The one disagreement is minor: NANOWRIMO is more of a marathon than a sprint. I’d quietly suggest that, if one is serious about a project, it’s a great venue for outlining, research, and character development, as much as for writing that novel. All that matters in NANOWRIMO is that word count, not what those words are. The point is to learn what it feels like to produce 50,000 words in a month, rather than that this has much to do with writing a salable novel. Producing 20,000 words per month (1000 words/day, five days a week) feels much easier if you know that, in a pinch, you can work 250% harder.

  2. Alan Robson Says:

    I absolutely love the “Living Creatively” photograph. There are days when I feel exactly like that myself…


  3. Emily Says:

    I have a question regarding the Creative Writing section of your Wandering. I’m an English Major which may lead to me being a teacher (though I hope to write or maybe become an editor eventually). However, I was considering having Creative Writing as a minor. Is this advisable?
    Also, do you know of any other careers I can pursue with an English degree? I’m looking for alternate careers where I can use my strengths and passion (reading, writing, etc.) to make a career I’ll enjoy. If there’s any suggestions, I’d be very grateful for any input!Ideally, I’d like to write full-time, but I’m aware that there is a lot of competition and all that to impede me.
    I also agree with Mr. Alan. Kwahe’e is adorable. That is very “creative living”.

    • Sally Says:

      Jane will correct me if I’m guessing wrong, but I think she was saying that a Creative Writing major isn’t of much use specifically for preparing for a career as a professional writer. I know I enjoyed the creative writing classes I took in college, but they did very little to teach me about either the practical or the craft aspects of writing stories to sell to commercial markets. What I’ve learned of that came through workshops like Clarion, advice from writer friends, and hard-fought-for personal experience.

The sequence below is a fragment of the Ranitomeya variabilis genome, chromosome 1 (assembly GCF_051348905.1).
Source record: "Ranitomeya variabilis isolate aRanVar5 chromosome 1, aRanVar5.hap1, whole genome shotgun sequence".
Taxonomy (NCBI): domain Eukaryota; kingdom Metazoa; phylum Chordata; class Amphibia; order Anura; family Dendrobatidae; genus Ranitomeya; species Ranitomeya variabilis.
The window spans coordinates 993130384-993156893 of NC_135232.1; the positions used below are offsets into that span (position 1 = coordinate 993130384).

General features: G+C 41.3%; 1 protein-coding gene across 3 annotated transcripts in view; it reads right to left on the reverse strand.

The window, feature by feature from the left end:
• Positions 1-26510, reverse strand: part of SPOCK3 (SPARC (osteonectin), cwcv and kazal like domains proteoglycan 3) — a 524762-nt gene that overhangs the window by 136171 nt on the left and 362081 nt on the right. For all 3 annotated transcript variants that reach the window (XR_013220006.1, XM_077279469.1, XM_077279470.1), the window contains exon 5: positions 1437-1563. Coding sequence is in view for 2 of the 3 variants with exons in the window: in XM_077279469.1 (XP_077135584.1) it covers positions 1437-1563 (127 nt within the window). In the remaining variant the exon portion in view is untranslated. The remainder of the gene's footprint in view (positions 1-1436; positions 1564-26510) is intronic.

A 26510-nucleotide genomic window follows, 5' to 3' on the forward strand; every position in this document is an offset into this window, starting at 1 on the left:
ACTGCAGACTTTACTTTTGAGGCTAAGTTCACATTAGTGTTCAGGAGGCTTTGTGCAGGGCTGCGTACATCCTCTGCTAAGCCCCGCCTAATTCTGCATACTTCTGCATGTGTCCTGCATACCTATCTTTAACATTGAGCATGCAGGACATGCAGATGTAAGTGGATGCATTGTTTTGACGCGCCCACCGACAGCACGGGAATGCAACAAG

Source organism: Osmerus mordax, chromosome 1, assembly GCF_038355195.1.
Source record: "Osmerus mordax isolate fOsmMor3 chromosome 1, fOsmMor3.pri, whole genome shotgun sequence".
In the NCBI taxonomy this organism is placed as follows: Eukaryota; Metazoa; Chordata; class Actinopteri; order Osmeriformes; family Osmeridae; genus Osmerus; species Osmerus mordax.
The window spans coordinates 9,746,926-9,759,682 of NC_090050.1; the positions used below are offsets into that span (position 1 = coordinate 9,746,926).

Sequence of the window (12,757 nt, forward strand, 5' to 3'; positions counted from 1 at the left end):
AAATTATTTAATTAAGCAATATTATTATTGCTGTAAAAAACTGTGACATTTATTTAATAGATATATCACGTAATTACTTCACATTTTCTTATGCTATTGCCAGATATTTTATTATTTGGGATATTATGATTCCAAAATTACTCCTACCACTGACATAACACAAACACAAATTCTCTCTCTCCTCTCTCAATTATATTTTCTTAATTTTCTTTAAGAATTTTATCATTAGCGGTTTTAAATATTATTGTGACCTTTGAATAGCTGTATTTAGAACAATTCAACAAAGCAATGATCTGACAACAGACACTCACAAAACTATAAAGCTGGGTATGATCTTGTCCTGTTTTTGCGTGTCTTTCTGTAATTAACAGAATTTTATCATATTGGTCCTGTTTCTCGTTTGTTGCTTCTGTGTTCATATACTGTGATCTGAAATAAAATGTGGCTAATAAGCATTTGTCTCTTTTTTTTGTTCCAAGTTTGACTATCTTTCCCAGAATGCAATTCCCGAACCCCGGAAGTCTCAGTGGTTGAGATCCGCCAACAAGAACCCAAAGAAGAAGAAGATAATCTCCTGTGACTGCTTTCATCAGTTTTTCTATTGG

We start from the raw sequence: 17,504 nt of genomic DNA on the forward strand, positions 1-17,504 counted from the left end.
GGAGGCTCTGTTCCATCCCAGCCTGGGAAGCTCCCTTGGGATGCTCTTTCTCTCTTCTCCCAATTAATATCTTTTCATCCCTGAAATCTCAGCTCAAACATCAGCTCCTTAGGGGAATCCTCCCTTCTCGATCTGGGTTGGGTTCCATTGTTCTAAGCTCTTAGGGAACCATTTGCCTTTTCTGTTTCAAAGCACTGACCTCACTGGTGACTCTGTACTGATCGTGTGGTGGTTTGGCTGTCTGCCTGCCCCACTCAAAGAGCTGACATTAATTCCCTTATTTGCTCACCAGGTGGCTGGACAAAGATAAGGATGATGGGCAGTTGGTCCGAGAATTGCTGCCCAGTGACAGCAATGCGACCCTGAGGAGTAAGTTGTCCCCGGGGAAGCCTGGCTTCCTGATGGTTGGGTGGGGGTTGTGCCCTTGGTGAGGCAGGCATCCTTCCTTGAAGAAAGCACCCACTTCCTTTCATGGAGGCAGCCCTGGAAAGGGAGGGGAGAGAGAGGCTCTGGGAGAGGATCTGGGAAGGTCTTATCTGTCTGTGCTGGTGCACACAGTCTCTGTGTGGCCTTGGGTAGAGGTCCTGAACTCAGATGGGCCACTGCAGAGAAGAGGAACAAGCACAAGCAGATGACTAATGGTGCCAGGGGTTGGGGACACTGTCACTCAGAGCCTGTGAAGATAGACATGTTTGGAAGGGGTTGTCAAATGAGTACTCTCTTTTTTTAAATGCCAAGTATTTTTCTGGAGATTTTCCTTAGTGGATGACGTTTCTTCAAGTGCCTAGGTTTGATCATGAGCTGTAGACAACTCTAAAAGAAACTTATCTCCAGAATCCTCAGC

• janelindskold Says:

        From what you say about “major,” Emily, I’m guessing you’re an undergraduate. If you are serious about wanting to teach, then a minor in Education would probably give you better credentials, as well as preparing you for the quirks of that particular business.

        If you’re serious about Creative Writing as a minor, I’d start by taking a look at what classes your college offers. I’d talk to a few people and find out how the teachers feel about genre fiction (if that’s what you’re interested in writing).

        A friend of mine is taking courses in Creative Writing at UNM, mostly to bolster her credentials as a writing instructor. (She already has several novels published by major publishers.) She reported how in one class an anguished classmate asked the instructor: “But what if they [future students] want to write genre fiction!” From the tone of voice, it was clear the student in question thought this was the worst possible fate imaginable.

        Obviously, you’re going to want to take classes that build your dreams, not belittle them.

        One of the biggest challenges for finding a job (other than teaching) with an English major is getting over the assumption that it’s useless. If you want to work as an editor or researcher, make sure to take courses in technical or “business” writing. Consider internships. Don’t assume your degree alone is going to prove how versatile you can be.

  4. Emily Says:

    Thanks everyone! I really appreciate all the input and advice.

    • janelindskold Says:

      Hi Emily,

      It’s very hard to know how to plan a future — especially in an odd career like writing. If you think of any other questions, maybe we can toss them out here for wider discussion.

      The one thing I’ve learned about making a writing career work is that no two people do it exactly the same!